Check your pantries, sort through your refrigerators, and study up before you make your next restaurant order! Food safety experts recommend you steer clear of these items included in food recalls that could make you sick.

By Karla Walsh
August 01, 2018

The Centers for Disease Control and Prevention (CDC) has had a busy summer tracking down and reporting ingredients linked to dangerous (and sometimes deadly) foodborne illnesses. Below, study up on eight of the most far-reaching food recalls of the past two months so you can keep yourself and your family safe.

1. Flower Foods, Inc. Swiss Rolls

Getty: bbeltman

A whey powder used in many brands of chocolate and cream “Swiss” sweet rolls may be contaminated with salmonella, according to a press release by the large baked good company Flower Foods, Inc. The affected products have been pulled off shelves at Walmart (Great Value brand), Food Lion, and Texas-based H-E-B grocery stores and include the following brand names: Mrs. Freshley’s Baker’s Treat, Market Square, and Captain John Dessert’s Old Fashioned Bread.

Learn more about the Swiss Rolls recall.

2. McDonald’s Salads

Image courtesy of mcdonalds.com

More than 280 customers have been diagnosed with cyclospora (a foodborne pathogen that is caused by a single-cell parasite) after consuming McDonald’s salads, says the latest CDC Case Count Map. The fast-food restaurant hopes to tame the outbreak by ceasing salad sales in states with outbreaks and switching lettuce-blend suppliers.

Learn more about the McDonald’s Salad recall.

3. Select Pepperidge Farm Goldfish

Four flavors of the fish-shape cheddar crackers have been recalled, as they may have been produced with salmonella-contaminated whey powder. No illnesses have been reported yet, but Pepperidge Farm is urging snackers to toss or return Flavor Blasted Xtra Cheddar, Flavor Blasted Sour Cream & Onion, Goldfish Baked with Whole Grain Xtra Cheddar, and Goldfish Mix Xtra Cheddar + Pretzel varieties.

Learn more about the Pepperidge Farm Goldfish recall.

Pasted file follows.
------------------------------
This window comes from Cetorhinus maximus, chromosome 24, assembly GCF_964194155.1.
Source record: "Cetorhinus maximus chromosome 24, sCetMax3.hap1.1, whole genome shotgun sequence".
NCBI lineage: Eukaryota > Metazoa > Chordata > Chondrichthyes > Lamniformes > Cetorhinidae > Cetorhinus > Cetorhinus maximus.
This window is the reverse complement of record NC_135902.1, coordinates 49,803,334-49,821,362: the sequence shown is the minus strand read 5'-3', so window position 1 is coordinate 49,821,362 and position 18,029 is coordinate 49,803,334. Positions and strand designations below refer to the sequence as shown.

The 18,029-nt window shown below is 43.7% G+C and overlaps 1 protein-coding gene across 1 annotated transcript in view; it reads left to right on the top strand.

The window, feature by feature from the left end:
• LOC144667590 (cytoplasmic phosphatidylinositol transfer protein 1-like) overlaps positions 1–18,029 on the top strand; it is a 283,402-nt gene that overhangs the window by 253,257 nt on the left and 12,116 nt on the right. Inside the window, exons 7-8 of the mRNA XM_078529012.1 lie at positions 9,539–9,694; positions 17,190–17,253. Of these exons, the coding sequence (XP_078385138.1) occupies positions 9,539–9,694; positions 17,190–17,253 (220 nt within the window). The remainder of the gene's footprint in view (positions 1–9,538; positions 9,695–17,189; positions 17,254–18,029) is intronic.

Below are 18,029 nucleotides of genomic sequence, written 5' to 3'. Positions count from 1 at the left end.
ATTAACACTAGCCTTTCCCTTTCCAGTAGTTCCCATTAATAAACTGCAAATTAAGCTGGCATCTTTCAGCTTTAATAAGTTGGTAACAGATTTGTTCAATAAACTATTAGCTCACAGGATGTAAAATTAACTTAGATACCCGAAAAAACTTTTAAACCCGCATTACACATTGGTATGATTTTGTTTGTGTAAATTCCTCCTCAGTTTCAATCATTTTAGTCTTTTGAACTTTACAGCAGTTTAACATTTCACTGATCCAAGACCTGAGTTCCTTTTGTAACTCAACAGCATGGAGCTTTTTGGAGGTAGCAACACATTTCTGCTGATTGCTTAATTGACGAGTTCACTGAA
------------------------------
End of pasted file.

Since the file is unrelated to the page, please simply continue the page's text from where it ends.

4. Select Ritz Cracker Products

Getty: Joe Raedle / Staff

In related whey powder news, Mondelez International (the parent company of Ritz crackers), launched a voluntary recall of more than 16 Ritz snacks that may have been contaminated with salmonella. Affected products were sold in all 50 states, and are the snack packs and packages that include dairy.

Learn more about the Ritz Cracker Sandwiches and Ritz Bits recall.

5. Kellogg’s Honey Smacks Cereal

Image courtesy of CDC.gov

Salmonella is also the root cause of a large Kellogg’s cereal recall. The CDC asked consumers to throw away all boxes of the honey-laced puffed wheat cereal Honey Smacks —regardless of the date or package size—after more than 70 people were diagnosed with salmonella.

Learn more about the Kellogg’s Honey Smacks recall.

6. Select Del Monte Precut Vegetable Trays

Sold at several gas stations and grocery stores, ready-to-eat Del Monte snack trays featuring broccoli, cauliflower, carrots, and dill dip led to 78 confirmed cases of cyclosporiasis, a parasitic intestinal illness. Related products have a “Best If Enjoyed By” date of June 17 or earlier, so all should be off shelves by now. Check packaging for the date to confirm safety.

Learn more about the Del Monte recall.

7. Taco Bell Salsa con Queso

Image courtesy of Amazon.com

Kraft Heinz recalled 7,000 cases of the mild cheese dip after jars showed separation, a factor that can allow for growth of the toxin that causes botulism. Don’t judge a jar by smell; instead check for a “Best When Used By” date of October 31, 2018, to January 23, 2019.

Learn more about the Taco Bell Salsa con Queso recall.

8. Imported Crabmeat

Steer clear of imported crab, especially from Venezuela, warn the FDA and CDC. The common dip and rangoon addition could contain vibrio parahaemolyticus, a bacteria that can cause chronic vomiting, diarrhea, or dangerously high fevers. Infected crabmeat could also potentially contaminate other foods in your kitchen, too, so take a look at the origin of your tubs of seafood.

Learn more about the crabmeat recall.

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